10 Guidelines for Managing Passwords in the Enterprise
Today the world is totally dependent on information technology, and many corporations struggle to effectively manage and store passwords securely for their employees. Every other day you hear of large companies exposing customer account details to non-intended audiences, due mainly to poorly managed IT systems and processes. The confidentiality and integrity of sensitive data is paramount to the operations of any size business, and the following guidelines should be considered when choosing any type of electronic password management system (PMS).
1. Remove the need for employees to remember passwords, or even worse, write them down
A key cause of bad password management practices is many employees don’t have a system in which to records their passwords, resulting in them having to either remember them, or write them down and store them in an unsecure manner. The password management system (PMS) must provide adequate functionality, removing the need for employees to remember passwords.
2. Centralize the management of passwords
Centralization of an organization’s passwords is the first step in gaining control of the IT accounts used to operate their business, otherwise there is no visibility or governance of their usage.
3. Ensuring the integrity of sensitive data
To ensure the integrity of data stored in an electronic PMS, there are a few key things to consider:
- Passwords should be encrypted with 256bit AES encryption, and a unique Initialization Vector used for every install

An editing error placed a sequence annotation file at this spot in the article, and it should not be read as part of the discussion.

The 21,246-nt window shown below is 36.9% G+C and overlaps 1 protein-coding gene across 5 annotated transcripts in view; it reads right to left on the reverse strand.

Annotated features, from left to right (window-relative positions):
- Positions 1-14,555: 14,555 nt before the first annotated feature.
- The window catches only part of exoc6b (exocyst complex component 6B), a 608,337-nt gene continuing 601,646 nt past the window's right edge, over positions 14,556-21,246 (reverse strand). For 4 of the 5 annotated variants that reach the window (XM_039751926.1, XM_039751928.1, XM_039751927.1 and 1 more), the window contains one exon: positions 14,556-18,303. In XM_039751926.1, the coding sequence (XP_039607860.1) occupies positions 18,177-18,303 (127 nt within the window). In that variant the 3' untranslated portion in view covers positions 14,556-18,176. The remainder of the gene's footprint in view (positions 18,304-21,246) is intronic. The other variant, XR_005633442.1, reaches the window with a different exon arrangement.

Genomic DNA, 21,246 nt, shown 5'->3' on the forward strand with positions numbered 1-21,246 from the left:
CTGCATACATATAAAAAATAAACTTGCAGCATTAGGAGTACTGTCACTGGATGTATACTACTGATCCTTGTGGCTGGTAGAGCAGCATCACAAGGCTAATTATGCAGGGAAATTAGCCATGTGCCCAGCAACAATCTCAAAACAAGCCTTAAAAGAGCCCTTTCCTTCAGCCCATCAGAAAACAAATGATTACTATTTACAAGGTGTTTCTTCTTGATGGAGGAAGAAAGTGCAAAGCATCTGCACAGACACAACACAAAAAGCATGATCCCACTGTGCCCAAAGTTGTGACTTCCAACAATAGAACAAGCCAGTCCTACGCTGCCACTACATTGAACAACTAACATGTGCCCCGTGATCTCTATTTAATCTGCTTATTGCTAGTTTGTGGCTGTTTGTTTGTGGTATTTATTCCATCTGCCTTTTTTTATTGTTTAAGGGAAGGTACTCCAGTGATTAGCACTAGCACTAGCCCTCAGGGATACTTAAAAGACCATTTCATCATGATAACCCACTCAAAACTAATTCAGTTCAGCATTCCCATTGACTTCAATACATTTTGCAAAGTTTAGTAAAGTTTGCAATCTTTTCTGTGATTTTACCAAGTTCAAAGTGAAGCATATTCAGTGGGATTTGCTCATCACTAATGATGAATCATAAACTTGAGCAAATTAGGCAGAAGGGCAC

- Users should authenticate against the PMS using their Microsoft Windows domain account credentials
- PMS must provide the option to use two-factor authentication for the user(s) who administer the system
- Sensitive code of the PMS should be obfuscated, to prevent reverse engineering by system or web administrators
- PMS must mitigated against system or database administrators granting themselves access to unauthorized data
4. Make the passwords easily accessible
Users must be able to get to the PMS from any location, must not rely on any client installs, and must give them quick and easy access to their passwords.
5. Must promote the use of strong passwords
The PMS must promote the use of strong passwords, of which the policy for password strength is set by the administrator(s) of the system. Visual representation of password strength must be available when entering passwords, or when reporting against, so the user is constantly reminded if a password’s strength is poor.
6. Must promote regular resetting of passwords
A key component of bad password management practices is not resetting passwords at regular intervals. The PMS must have one or more options for reminding users that passwords are about to expire.
7. Must be portable and recoverable
There is little use centralizing your organization passwords if you’re unable to get to them in case of a disaster. The PMS must provide the mechanism by which all passwords can be exported to a separate file, to be stored outside of existing IT systems – preferable with trusted security personnel.
8. Changes must be traceable and auditable
All large organizations require governance over access to IT systems, and its imperative the PMS must support traceability of all events within it, and must be easily reportable. This applies to standard usage by employees, or administration of the PMS.
9. Must be scalable
If you intend to implement an enterprise class PMS, its crucial the system can scale with your organization, otherwise your investment (time and money) may be wasted.
10. Must be simple to use
As with any IT system, acceptance by its audience is crucial to its success. Provide users with a poorly designed interface, and you will meet resistance at every step. To successfully employ a PMS and realize the benefits it can bring, the PMS must be very simple to use and provide the user community with sound help documentation if required.
Click Studios - 18th October 2009.